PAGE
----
Health professionals will need to work with their staff to ensure the personal information they collect is only used for the purposes of what is most needed.
Health professionals are already facing a huge challenge to meet that need.
In the coming weeks, health care professionals are going to be in the crosshairs of a new Government directive, which is meant to help them meet their new responsibilities.
This directive was announced on Friday by Health Secretary Jeremy Hunt and will give the NHS greater powers to require the disclosure of personal data to protect patient privacy.
It is the third time in the last 10 years that the Government has sought to tighten up the rules around data protection, and is designed to prevent health providers from using personal data for private commercial purposes.
« This directive is about ensuring we do not put patients at risk, it is about protecting patient privacy, and it is designed specifically to protect the NHS and the NHS trust, » Mr Hunt said.
He said the new data protection directive would not only help the NHS, but also the private sector.
The new directive comes after Mr Hunt and Health Minister Simon Stevens made a joint statement on Wednesday announcing that the NHS would be given new powers to hold on to information about the patients they care for.
We will be able to share information in an area where it is most helpful to the NHS.
What are the new powers?
The Government is now setting up new regulations to enable health professionals to demand that the personal data they collect on their patients be used only for their most critical tasks, and to have this information released only to those who have a legal obligation to do so.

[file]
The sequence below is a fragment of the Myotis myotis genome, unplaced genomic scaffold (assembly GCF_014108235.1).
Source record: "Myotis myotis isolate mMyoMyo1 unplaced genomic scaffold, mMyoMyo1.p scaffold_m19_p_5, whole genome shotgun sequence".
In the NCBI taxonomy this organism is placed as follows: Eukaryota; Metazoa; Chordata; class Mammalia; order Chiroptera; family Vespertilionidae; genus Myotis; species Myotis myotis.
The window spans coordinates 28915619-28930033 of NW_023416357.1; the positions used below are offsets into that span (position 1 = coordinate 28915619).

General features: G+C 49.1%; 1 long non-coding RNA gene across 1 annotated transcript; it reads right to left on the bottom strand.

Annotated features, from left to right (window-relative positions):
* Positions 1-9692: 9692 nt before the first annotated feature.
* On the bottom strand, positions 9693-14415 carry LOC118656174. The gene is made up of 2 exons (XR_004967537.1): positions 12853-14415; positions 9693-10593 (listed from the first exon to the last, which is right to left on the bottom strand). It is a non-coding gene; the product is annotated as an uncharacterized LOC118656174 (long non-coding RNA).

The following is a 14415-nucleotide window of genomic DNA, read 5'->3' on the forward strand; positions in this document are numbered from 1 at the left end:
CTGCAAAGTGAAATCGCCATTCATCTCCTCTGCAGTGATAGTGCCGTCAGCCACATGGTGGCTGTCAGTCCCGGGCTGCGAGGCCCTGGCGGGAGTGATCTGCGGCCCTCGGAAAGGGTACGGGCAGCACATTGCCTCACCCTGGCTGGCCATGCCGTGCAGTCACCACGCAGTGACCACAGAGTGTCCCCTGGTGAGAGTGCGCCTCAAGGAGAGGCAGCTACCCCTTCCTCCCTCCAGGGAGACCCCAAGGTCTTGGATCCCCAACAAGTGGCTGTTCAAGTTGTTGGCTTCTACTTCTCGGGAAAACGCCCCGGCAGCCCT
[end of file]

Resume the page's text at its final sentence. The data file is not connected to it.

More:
The new rules are part of a wider overhaul of the NHS to be introduced in March.
Under the new rules, health professionals are required to inform their patients when personal data is being collected and will also be able – if the patient’s circumstances change or their needs change – to request that their data be deleted.
The Department of Health said that this will mean the NHS will be more transparent about its practices, and will be better able to comply with the new regulations.
Read more about the NHS: In a statement, the Department of the Health and Care Office (DHO) said: « We will have greater powers, including the ability to ask that our data be deactivated. »
This will ensure we can provide greater choice to patients, and allow them to access information they need in a way that is as accurate and reliable as possible.
« There will be an independent body to monitor how our data is used and to review it to ensure it is used as it should be. »
The DHO will also have the ability, in consultation with the NHS Board, to make changes to our systems, and require that all information we collect and retain must be subject to a rigorous privacy regime.
Its new guidelines say health professionals should not share patient data with private companies or organisations without consent, and are also clear about the rules surrounding personal data and how to comply.
There is a ‘two strikes’ rule, meaning that if a patient or health professional is asked to disclose information about themselves, they must give it to the DHS within 14 days.
A patient or member of the public can also be asked to provide information about their personal information if it was requested by a health professional, or if the person is an emergency contact.
The DHC said that information should only be disclosed in response to a lawful request.
Dr Helen Morgan, a GP and clinical consultant at the Royal Free Hospital NHS Trust in London, said she had noticed a rise in complaints in recent months about her patients.
She said the increase in complaints had to do with the fact that patients were now getting personal information that they had no idea what it was about. »
We have to be aware that we are now dealing with an issue that is more acute, » she said. »
It is more about privacy and personal information and this is a bigger concern than ever.
« What is personal information?
For example, the policy said that the data should only have been shared if the doctor or patient was in danger, or a person with an emergency need.
This policy also means that the DHC is required to obtain the consent of the patient before releasing the data. »
If a patient is asked for personal information by a healthcare professional, it should only remain with the DH and DHC until the patient gives consent, » the DH said.
The data will also only be